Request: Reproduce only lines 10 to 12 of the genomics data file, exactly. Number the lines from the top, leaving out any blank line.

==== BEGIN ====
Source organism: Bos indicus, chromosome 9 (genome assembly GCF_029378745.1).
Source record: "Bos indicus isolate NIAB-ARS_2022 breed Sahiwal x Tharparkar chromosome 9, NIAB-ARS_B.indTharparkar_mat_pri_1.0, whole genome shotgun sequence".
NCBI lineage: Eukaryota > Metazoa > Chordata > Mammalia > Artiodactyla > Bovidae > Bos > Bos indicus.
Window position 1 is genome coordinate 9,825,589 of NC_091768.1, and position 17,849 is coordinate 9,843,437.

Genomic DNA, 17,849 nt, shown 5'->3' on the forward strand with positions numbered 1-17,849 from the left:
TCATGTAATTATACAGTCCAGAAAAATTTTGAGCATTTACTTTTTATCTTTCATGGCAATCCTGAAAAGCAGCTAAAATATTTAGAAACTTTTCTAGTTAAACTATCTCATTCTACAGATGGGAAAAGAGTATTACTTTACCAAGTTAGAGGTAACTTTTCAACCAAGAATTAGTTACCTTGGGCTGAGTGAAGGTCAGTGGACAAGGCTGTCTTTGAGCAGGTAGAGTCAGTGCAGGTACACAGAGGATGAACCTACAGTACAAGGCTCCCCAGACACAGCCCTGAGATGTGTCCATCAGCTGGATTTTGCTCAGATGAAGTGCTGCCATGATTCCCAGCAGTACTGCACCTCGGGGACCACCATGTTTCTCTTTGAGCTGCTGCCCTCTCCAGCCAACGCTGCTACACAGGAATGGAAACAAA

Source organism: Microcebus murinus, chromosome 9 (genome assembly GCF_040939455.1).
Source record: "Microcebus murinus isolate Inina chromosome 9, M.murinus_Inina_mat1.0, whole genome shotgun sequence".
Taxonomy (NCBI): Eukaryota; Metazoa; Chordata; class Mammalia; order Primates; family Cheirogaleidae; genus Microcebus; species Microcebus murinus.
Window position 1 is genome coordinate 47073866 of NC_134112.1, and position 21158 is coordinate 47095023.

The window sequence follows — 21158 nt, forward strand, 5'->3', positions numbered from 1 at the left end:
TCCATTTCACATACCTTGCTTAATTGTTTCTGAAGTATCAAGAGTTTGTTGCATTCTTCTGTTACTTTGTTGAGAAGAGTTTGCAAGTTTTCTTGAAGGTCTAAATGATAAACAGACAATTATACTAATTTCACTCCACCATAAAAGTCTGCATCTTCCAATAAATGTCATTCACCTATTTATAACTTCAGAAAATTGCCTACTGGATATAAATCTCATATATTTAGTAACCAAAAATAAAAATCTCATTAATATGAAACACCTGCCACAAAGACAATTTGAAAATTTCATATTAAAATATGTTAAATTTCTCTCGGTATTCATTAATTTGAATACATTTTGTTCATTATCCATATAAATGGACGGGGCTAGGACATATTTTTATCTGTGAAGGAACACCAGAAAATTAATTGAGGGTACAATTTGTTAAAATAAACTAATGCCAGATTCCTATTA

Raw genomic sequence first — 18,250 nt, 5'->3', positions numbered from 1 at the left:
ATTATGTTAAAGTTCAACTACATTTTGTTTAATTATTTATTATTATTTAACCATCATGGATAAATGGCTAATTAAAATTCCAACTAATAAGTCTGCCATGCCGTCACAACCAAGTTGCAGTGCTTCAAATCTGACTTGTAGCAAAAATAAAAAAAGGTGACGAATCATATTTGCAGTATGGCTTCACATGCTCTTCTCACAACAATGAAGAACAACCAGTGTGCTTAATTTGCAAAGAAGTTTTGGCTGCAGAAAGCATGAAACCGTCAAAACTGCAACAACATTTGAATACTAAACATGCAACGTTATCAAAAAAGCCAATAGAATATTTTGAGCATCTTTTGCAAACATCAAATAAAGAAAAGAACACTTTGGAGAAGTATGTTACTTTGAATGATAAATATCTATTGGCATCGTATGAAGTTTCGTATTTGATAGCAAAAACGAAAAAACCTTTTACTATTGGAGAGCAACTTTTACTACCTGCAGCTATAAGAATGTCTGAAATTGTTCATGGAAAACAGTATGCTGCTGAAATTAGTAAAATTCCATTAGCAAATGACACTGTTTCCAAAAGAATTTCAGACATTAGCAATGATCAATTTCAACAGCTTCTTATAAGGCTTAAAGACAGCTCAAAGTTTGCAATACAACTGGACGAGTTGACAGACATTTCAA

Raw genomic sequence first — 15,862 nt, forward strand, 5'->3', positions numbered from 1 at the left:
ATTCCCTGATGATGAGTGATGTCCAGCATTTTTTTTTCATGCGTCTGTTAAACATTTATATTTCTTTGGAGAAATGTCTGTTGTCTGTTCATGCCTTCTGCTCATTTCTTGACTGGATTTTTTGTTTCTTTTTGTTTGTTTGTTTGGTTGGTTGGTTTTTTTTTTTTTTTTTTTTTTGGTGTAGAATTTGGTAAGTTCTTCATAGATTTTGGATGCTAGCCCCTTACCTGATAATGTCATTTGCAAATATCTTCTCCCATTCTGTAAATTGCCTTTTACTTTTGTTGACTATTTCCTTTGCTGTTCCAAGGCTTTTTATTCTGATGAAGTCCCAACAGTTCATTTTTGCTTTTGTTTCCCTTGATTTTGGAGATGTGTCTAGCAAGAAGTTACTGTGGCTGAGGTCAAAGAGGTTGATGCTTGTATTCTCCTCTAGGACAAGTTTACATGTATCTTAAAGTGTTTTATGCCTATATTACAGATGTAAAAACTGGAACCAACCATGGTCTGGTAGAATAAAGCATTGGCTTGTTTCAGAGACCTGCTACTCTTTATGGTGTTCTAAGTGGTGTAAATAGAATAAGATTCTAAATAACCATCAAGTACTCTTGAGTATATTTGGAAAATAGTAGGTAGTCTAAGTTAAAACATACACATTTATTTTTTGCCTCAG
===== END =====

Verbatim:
Window position 1 is genome coordinate 47073866 of NC_134112.1, and position 21158 is coordinate 47095023.

The window sequence follows — 21158 nt, forward strand, 5'->3', positions numbered from 1 at the left end:
TCCATTTCACATACCTTGCTTAATTGTTTCTGAAGTATCAAGAGTTTGTTGCATTCTTCTGTTACTTTGTTGAGAAGAGTTTGCAAGTTTTCTTGAAGGTCTAAATGATAAACAGACAATTATACTAATTTCACTCCACCATAAAAGTCTGCATCTTCCAATAAATGTCATTCACCTATTTATAACTTCAGAAAATTGCCTACTGGATATAAATCTCATATATTTAGTAACCAAAAATAAAAATCTCATTAATATGAAACACCTGCCACAAAGACAATTTGAAAATTTCATATTAAAATATGTTAAATTTCTCTCGGTATTCATTAATTTGAATACATTTTGTTCATTATCCATATAAATGGACGGGGCTAGGACATATTTTTATCTGTGAAGGAACACCAGAAAATTAATTGAGGGTACAATTTGTTAAAATAAACTAATGCCAGATTCCTATTA